Sometimes when I’m waiting in a lobby or near a sidewalk, I’m drawn for a few moments to imagine that all the people strolling by me are doing so even though I have died and am not actually there. I’m imagining that even without me alive and present, the people around me are doing just what they are doing right now. Some audiences like to watch the zombies on The Walking Dead. My preference is for watching the walking living.
This mode of people-watching seems a bit morbid, but it doesn’t feel that way. It’s reassuring—for reasons I don’t fully understand. It’s a reminder that all these other lives will carry on easily without me, and that’s a cheering thought. It does of course have a sad side—I’ll be missing out on the life that others still enjoy. But for me, the idea of death comes with a twinge of anxiety about obliteration, about a calamitous end-of-everything. Watching others walking seems to relieve that. Maybe it’s because walking is so sustained and purposeful (even for zombies).
Most of the time, when I’m feeling reasonably healthy and upbeat, it is extremely difficult to believe that I will die. I can contemplate the constancy of change and the brevity of life all I want, but a gut-level conviction of my mortality does not come easily. And I’m not sure I really want it to. I think most living things are geared for staying alive, for “not going gently into that good night,” for resisting death. But I can raise my level of acceptance a little as a ghost watcher of the walking living.
My wife and I have been updating our wills and the financial and legal documents that go along with them. It’s a strange, awkward process. We discuss a scenario in which dying triggers a whole series of events from which one or both of us will be absent. No surprise that our language often starts out euphemistically—“when I pass…,” “when you’re gone…,” and then gets blunter. Financial and legal people, for whom nothing personal is happening in these conversations, are blunt from the beginning: “… so when you die, this will happen….” Throw in a few “predeceases” and “survives.”
I have mixed feelings about all this. I can see why many people just put it off. The conversations are grim in that they’re about death, but the main event is only a turning point, without any content of its own (which in a bizarre way is accurate; death is an absence of event). Maybe a stronger reason why talking about wills is tedious is simply that it is difficult—complex (the financial and legal details are often beyond me), sensitive, and with perhaps long-term consequences for people. And it’s unpleasant—a real sense of mild disgust—that the event of such deep personal concern to me generates so much specialization and imposing paperwork because it’s about money.
At the same time, though, the process is an odd relief. It is a mode of preparation for dying without having to get too gritty and mournful about the whole thing. It’s numerical and clean. The money takes over as a surrogate for the person. It will, years from now, be a stand-in for me that others will presumably have some interest in, a quantity that will likely be more easily and happily managed than the old man himself was at the end. In that way, at least, the process is not a bad deal.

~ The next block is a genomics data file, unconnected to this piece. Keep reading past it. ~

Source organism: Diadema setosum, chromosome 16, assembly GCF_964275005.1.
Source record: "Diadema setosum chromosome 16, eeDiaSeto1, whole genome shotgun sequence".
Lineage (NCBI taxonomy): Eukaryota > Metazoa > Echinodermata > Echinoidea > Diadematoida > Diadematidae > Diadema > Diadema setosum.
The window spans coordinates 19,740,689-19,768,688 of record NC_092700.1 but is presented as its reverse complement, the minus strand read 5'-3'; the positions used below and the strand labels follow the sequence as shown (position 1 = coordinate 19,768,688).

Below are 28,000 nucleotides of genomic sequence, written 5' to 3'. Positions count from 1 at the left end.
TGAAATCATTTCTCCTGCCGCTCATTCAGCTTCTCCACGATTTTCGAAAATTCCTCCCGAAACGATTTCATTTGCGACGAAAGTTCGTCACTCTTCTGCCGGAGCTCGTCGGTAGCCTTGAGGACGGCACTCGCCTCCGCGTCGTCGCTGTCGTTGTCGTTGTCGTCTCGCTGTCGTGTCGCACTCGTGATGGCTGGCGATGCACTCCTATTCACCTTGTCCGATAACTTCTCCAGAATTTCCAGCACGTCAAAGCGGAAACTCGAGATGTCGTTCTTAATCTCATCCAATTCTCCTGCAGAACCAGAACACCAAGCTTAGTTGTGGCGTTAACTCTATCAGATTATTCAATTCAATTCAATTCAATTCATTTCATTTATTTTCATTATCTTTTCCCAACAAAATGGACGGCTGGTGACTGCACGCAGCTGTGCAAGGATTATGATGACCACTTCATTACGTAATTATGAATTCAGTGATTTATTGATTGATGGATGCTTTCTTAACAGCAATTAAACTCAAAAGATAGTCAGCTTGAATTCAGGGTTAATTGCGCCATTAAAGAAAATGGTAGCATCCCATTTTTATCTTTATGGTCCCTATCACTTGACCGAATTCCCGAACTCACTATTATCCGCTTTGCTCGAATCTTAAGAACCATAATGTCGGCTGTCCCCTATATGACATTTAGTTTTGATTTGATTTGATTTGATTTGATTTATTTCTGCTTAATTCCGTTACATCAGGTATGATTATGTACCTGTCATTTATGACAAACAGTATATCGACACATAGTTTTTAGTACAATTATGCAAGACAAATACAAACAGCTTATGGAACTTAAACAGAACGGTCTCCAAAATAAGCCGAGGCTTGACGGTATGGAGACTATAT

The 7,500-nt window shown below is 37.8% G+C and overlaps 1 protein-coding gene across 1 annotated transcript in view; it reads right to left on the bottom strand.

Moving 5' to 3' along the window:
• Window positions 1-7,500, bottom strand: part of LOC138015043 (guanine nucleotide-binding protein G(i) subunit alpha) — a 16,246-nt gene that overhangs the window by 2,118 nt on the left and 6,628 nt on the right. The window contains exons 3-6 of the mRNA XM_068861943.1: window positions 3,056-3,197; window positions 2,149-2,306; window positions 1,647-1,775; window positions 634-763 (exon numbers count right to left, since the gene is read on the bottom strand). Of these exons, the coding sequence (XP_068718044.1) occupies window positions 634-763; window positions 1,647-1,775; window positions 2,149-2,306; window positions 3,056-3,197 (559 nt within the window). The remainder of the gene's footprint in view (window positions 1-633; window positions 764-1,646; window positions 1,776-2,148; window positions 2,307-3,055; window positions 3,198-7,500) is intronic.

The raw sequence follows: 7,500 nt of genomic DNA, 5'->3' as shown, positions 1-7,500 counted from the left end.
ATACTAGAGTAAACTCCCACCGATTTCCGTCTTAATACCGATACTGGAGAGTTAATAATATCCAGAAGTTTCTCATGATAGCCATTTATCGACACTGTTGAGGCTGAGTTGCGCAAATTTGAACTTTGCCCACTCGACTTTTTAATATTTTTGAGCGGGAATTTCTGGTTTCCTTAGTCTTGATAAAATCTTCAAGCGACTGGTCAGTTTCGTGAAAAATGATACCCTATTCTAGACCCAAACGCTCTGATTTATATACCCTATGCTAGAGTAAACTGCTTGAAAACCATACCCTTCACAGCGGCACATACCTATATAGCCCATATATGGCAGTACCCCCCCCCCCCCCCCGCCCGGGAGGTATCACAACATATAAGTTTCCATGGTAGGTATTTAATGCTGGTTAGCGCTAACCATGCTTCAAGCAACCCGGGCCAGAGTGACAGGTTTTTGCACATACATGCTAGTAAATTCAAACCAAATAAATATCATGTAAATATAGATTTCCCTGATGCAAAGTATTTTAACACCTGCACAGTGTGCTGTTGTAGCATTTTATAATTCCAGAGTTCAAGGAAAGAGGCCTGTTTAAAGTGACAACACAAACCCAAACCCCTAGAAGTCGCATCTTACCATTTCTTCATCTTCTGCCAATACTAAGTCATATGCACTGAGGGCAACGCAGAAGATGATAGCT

People believe in a life after death for many reasons. But one ability that makes it very easy for us to do so often goes unnoticed, and that is language itself. Because of the characteristics of the nouns and verbs in English and other languages, we can easily frame the names of the dead as if they were still living and their actions as still taking place.
Ordinary nouns and names show some contrasts—for example, between singular or plural—very clearly through differences in sound or spelling. But they don’t change in any way to distinguish between items that exist and those that don’t. A noun gives us no information about whether a thing exists or not. So we can use nouns and names to refer to objects and people right in front of us (computer) or out of sight (cousin in Chicago) or existing only in our imagination (unicorns) or no longer alive (Abraham Lincoln).
One result is that a sentence such as “Aunt Mary went to college when she was 16” is easy and normal to say regardless of whether Mary is living or not. When we remember the lives of those who have died, we can think and speak of them in literally the same words we used when they were alive. In our imagination and conversation, they easily remain alive-in-the-past-tense.
Sentences explicitly about a person’s death have their own peculiarities. “Aunt Mary is dead” would certainly seem definitive. But the verb is is in the present tense, and the sentence (especially if it is said repeatedly in a ritualistic or grieving fashion) does as much to encourage a sense of her other-worldly continuity as it does to convey her death.
There is also “Aunt Mary died.” Here, Aunt Mary is presented as having done something—she has died—and so, in spite of the meaning of the verb, she may also be presented as going on to do something else. So we can say, with no awkwardness, “Aunt Mary died. She has gone to heaven and continues to watch over us.”
Language is our brilliant tool for speaking and thinking about what may be present or may be absent, may be actual or imaginary. So language serves us handily when it comes to bringing the dead to life.